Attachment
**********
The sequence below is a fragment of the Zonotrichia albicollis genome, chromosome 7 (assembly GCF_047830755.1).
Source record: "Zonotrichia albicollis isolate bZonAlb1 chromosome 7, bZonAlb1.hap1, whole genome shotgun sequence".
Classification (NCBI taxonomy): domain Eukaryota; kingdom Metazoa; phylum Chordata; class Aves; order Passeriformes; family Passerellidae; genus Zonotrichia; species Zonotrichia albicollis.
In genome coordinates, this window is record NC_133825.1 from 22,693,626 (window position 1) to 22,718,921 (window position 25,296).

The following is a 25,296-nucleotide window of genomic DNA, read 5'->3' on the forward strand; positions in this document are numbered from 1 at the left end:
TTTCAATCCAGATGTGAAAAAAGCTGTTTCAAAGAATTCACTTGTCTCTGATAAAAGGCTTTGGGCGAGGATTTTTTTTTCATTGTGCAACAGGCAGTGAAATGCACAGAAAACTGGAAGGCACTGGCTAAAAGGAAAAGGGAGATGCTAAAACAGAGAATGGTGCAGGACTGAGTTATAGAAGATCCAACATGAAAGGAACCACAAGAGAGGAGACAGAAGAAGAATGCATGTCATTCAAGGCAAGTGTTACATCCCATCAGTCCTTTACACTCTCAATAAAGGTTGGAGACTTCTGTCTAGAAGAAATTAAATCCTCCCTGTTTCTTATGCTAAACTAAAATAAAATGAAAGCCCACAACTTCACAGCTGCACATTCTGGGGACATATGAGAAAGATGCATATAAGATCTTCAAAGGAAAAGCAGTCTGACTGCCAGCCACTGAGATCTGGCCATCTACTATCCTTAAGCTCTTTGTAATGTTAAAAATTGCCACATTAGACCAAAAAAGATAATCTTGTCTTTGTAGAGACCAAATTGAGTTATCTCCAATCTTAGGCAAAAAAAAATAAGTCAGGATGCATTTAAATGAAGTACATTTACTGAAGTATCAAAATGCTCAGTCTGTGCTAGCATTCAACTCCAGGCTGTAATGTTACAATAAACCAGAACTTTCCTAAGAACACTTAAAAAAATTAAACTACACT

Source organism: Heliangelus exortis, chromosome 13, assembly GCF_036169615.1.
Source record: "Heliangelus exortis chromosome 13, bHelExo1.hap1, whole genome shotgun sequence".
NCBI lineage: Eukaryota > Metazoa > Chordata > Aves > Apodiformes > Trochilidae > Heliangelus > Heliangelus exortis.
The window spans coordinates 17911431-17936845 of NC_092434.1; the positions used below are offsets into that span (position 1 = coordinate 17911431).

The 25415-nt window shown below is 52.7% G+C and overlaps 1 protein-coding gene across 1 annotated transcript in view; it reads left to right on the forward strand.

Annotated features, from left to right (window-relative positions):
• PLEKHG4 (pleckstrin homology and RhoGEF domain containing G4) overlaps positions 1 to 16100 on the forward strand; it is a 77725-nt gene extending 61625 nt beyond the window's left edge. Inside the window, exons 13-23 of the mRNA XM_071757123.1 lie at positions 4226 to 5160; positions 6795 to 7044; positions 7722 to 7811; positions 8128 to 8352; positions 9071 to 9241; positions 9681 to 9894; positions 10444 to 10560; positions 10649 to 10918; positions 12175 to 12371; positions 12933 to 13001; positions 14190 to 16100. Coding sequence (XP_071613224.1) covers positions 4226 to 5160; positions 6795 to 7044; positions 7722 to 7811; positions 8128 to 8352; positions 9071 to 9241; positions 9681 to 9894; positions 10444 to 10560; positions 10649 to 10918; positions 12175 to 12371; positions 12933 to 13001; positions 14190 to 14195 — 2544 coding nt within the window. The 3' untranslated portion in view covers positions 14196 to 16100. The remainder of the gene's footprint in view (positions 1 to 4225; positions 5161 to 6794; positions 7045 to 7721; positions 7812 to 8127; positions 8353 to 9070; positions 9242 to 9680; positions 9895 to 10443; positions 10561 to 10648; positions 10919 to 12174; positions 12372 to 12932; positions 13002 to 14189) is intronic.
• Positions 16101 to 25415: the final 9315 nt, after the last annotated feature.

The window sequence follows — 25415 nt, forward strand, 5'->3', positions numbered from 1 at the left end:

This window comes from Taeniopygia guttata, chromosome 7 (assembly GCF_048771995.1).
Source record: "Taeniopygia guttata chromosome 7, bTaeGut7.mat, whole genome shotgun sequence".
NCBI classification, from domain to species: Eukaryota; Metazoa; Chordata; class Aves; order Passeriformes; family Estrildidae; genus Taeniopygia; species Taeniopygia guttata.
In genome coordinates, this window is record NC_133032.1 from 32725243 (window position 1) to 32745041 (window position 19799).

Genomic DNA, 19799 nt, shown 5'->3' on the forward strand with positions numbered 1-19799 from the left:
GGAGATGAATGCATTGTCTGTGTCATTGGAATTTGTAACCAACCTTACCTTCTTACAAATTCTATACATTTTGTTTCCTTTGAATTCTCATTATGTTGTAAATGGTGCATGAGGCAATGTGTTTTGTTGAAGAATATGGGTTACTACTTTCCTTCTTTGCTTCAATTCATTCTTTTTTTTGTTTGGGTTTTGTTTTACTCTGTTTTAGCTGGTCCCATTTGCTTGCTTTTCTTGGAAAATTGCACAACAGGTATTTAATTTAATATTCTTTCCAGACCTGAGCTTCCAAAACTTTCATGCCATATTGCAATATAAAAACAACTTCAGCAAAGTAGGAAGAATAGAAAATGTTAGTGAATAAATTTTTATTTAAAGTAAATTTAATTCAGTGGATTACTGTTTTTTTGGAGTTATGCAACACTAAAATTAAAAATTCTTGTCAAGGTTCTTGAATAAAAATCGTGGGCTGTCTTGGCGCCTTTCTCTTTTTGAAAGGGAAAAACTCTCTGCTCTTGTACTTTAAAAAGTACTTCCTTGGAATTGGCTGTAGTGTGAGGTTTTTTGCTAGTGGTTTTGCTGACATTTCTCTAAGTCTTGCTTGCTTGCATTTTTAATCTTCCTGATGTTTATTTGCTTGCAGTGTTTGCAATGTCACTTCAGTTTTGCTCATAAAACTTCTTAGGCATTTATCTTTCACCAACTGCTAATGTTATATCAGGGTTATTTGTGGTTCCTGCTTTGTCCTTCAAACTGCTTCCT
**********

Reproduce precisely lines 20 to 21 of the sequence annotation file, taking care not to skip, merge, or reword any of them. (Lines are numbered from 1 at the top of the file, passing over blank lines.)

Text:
Genomic DNA, 19799 nt, shown 5'->3' on the forward strand with positions numbered 1-19799 from the left:
GGAGATGAATGCATTGTCTGTGTCATTGGAATTTGTAACCAACCTTACCTTCTTACAAATTCTATACATTTTGTTTCCTTTGAATTCTCATTATGTTGTAAATGGTGCATGAGGCAATGTGTTTTGTTGAAGAATATGGGTTACTACTTTCCTTCTTTGCTTCAATTCATTCTTTTTTTTGTTTGGGTTTTGTTTTACTCTGTTTTAGCTGGTCCCATTTGCTTGCTTTTCTTGGAAAATTGCACAACAGGTATTTAATTTAATATTCTTTCCAGACCTGAGCTTCCAAAACTTTCATGCCATATTGCAATATAAAAACAACTTCAGCAAAGTAGGAAGAATAGAAAATGTTAGTGAATAAATTTTTATTTAAAGTAAATTTAATTCAGTGGATTACTGTTTTTTTGGAGTTATGCAACACTAAAATTAAAAATTCTTGTCAAGGTTCTTGAATAAAAATCGTGGGCTGTCTTGGCGCCTTTCTCTTTTTGAAAGGGAAAAACTCTCTGCTCTTGTACTTTAAAAAGTACTTCCTTGGAATTGGCTGTAGTGTGAGGTTTTTTGCTAGTGGTTTTGCTGACATTTCTCTAAGTCTTGCTTGCTTGCATTTTTAATCTTCCTGATGTTTATTTGCTTGCAGTGTTTGCAATGTCACTTCAGTTTTGCTCATAAAACTTCTTAGGCATTTATCTTTCACCAACTGCTAATGTTATATCAGGGTTATTTGTGGTTCCTGCTTTGTCCTTCAAACTGCTTCCT